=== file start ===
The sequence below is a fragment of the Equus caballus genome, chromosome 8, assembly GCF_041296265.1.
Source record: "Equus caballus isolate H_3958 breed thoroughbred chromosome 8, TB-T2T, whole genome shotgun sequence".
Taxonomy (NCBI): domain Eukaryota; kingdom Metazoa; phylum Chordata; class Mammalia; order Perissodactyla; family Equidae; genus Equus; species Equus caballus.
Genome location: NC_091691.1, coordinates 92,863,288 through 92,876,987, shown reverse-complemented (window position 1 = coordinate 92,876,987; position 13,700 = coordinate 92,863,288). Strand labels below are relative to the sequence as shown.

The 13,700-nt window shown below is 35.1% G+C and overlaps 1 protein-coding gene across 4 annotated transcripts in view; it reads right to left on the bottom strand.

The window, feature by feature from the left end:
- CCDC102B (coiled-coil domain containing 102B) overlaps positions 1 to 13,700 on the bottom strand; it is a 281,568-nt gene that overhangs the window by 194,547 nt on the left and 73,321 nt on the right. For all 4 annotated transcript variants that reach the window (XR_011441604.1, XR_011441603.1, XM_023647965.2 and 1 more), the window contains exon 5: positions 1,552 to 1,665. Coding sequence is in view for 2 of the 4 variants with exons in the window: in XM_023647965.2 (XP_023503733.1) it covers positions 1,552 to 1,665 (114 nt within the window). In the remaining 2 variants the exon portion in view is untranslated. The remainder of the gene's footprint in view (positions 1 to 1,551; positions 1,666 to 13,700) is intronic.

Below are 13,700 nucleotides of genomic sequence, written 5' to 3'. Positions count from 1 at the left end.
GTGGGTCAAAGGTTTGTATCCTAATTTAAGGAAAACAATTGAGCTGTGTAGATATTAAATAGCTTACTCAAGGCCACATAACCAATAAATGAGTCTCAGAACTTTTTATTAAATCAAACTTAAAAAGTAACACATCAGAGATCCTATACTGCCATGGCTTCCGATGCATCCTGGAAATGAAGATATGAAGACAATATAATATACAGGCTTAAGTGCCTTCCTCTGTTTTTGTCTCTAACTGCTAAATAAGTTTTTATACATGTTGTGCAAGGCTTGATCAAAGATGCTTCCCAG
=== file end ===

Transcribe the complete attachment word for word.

The sequence below is a fragment of the Equus caballus genome, chromosome 8, assembly GCF_041296265.1.
Source record: "Equus caballus isolate H_3958 breed thoroughbred chromosome 8, TB-T2T, whole genome shotgun sequence".
Taxonomy (NCBI): domain Eukaryota; kingdom Metazoa; phylum Chordata; class Mammalia; order Perissodactyla; family Equidae; genus Equus; species Equus caballus.
Genome location: NC_091691.1, coordinates 92,863,288 through 92,876,987, shown reverse-complemented (window position 1 = coordinate 92,876,987; position 13,700 = coordinate 92,863,288). Strand labels below are relative to the sequence as shown.

The 13,700-nt window shown below is 35.1% G+C and overlaps 1 protein-coding gene across 4 annotated transcripts in view; it reads right to left on the bottom strand.

The window, feature by feature from the left end:
- CCDC102B (coiled-coil domain containing 102B) overlaps positions 1 to 13,700 on the bottom strand; it is a 281,568-nt gene that overhangs the window by 194,547 nt on the left and 73,321 nt on the right. For all 4 annotated transcript variants that reach the window (XR_011441604.1, XR_011441603.1, XM_023647965.2 and 1 more), the window contains exon 5: positions 1,552 to 1,665. Coding sequence is in view for 2 of the 4 variants with exons in the window: in XM_023647965.2 (XP_023503733.1) it covers positions 1,552 to 1,665 (114 nt within the window). In the remaining 2 variants the exon portion in view is untranslated. The remainder of the gene's footprint in view (positions 1 to 1,551; positions 1,666 to 13,700) is intronic.

Below are 13,700 nucleotides of genomic sequence, written 5' to 3'. Positions count from 1 at the left end.
GTGGGTCAAAGGTTTGTATCCTAATTTAAGGAAAACAATTGAGCTGTGTAGATATTAAATAGCTTACTCAAGGCCACATAACCAATAAATGAGTCTCAGAACTTTTTATTAAATCAAACTTAAAAAGTAACACATCAGAGATCCTATACTGCCATGGCTTCCGATGCATCCTGGAAATGAAGATATGAAGACAATATAATATACAGGCTTAAGTGCCTTCCTCTGTTTTTGTCTCTAACTGCTAAATAAGTTTTTATACATGTTGTGCAAGGCTTGATCAAAGATGCTTCCCAG